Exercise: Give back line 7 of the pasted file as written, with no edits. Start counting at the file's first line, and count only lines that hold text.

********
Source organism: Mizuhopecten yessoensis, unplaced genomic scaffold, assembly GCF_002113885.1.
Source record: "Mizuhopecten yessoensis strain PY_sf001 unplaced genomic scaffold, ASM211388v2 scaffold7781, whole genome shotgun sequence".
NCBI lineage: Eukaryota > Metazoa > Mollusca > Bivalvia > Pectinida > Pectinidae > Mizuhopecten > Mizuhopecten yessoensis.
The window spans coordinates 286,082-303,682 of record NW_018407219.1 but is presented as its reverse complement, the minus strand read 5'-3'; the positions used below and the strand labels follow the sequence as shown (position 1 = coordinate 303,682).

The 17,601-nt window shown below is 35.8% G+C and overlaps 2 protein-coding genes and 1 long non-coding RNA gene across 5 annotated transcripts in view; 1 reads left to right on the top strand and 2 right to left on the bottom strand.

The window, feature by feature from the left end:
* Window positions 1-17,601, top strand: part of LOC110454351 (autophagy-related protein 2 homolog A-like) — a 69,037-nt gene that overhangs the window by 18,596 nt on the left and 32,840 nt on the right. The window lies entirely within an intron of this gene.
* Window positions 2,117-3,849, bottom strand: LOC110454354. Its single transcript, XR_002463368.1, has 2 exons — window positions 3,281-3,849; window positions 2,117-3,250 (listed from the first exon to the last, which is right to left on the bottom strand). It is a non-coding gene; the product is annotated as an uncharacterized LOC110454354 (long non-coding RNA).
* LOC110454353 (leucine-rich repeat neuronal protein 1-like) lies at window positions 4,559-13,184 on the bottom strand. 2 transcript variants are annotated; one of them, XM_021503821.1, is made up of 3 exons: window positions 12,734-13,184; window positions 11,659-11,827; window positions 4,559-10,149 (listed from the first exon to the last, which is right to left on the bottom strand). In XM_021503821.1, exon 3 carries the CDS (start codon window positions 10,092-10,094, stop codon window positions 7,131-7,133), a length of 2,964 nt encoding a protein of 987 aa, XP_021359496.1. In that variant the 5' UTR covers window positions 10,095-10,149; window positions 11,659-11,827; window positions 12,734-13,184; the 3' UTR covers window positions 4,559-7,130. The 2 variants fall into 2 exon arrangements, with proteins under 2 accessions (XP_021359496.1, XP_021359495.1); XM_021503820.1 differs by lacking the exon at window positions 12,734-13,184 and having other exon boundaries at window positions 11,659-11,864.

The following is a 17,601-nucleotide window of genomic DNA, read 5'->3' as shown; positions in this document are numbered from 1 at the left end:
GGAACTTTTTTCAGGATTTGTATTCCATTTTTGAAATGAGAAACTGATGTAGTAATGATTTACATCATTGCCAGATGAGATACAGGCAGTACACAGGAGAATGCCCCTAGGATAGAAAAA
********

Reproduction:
* Window positions 1-17,601, top strand: part of LOC110454351 (autophagy-related protein 2 homolog A-like) — a 69,037-nt gene that overhangs the window by 18,596 nt on the left and 32,840 nt on the right. The window lies entirely within an intron of this gene.